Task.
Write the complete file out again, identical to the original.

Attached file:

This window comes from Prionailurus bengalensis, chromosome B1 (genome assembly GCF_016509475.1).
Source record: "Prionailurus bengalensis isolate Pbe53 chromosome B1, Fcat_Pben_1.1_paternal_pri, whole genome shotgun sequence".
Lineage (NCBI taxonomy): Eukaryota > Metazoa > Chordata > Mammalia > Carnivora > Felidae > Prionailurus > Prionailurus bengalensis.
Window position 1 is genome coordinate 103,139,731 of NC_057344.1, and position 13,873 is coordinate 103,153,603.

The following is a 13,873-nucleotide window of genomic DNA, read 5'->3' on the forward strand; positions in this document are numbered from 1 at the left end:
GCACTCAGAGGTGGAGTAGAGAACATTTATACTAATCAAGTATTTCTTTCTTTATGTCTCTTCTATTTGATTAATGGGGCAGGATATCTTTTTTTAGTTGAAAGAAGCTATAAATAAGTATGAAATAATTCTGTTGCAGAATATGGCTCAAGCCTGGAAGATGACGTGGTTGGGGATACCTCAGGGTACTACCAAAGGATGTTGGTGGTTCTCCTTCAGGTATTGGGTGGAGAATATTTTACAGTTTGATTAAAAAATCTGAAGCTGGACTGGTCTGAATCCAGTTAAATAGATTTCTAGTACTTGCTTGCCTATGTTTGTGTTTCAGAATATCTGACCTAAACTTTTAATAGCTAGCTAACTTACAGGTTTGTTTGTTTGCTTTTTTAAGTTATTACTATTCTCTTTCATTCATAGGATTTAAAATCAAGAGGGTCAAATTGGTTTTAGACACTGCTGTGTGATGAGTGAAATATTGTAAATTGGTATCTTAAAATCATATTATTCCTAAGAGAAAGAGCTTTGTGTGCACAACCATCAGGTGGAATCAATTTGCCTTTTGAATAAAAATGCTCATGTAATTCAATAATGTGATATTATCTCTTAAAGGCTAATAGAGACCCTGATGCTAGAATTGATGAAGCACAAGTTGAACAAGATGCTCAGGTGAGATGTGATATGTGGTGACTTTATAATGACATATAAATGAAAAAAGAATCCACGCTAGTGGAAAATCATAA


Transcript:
This window comes from Prionailurus bengalensis, chromosome B1 (genome assembly GCF_016509475.1).
Source record: "Prionailurus bengalensis isolate Pbe53 chromosome B1, Fcat_Pben_1.1_paternal_pri, whole genome shotgun sequence".
Lineage (NCBI taxonomy): Eukaryota > Metazoa > Chordata > Mammalia > Carnivora > Felidae > Prionailurus > Prionailurus bengalensis.
Window position 1 is genome coordinate 103,139,731 of NC_057344.1, and position 13,873 is coordinate 103,153,603.

The following is a 13,873-nucleotide window of genomic DNA, read 5'->3' on the forward strand; positions in this document are numbered from 1 at the left end:
GCACTCAGAGGTGGAGTAGAGAACATTTATACTAATCAAGTATTTCTTTCTTTATGTCTCTTCTATTTGATTAATGGGGCAGGATATCTTTTTTTAGTTGAAAGAAGCTATAAATAAGTATGAAATAATTCTGTTGCAGAATATGGCTCAAGCCTGGAAGATGACGTGGTTGGGGATACCTCAGGGTACTACCAAAGGATGTTGGTGGTTCTCCTTCAGGTATTGGGTGGAGAATATTTTACAGTTTGATTAAAAAATCTGAAGCTGGACTGGTCTGAATCCAGTTAAATAGATTTCTAGTACTTGCTTGCCTATGTTTGTGTTTCAGAATATCTGACCTAAACTTTTAATAGCTAGCTAACTTACAGGTTTGTTTGTTTGCTTTTTTAAGTTATTACTATTCTCTTTCATTCATAGGATTTAAAATCAAGAGGGTCAAATTGGTTTTAGACACTGCTGTGTGATGAGTGAAATATTGTAAATTGGTATCTTAAAATCATATTATTCCTAAGAGAAAGAGCTTTGTGTGCACAACCATCAGGTGGAATCAATTTGCCTTTTGAATAAAAATGCTCATGTAATTCAATAATGTGATATTATCTCTTAAAGGCTAATAGAGACCCTGATGCTAGAATTGATGAAGCACAAGTTGAACAAGATGCTCAGGTGAGATGTGATATGTGGTGACTTTATAATGACATATAAATGAAAAAAGAATCCACGCTAGTGGAAAATCATAA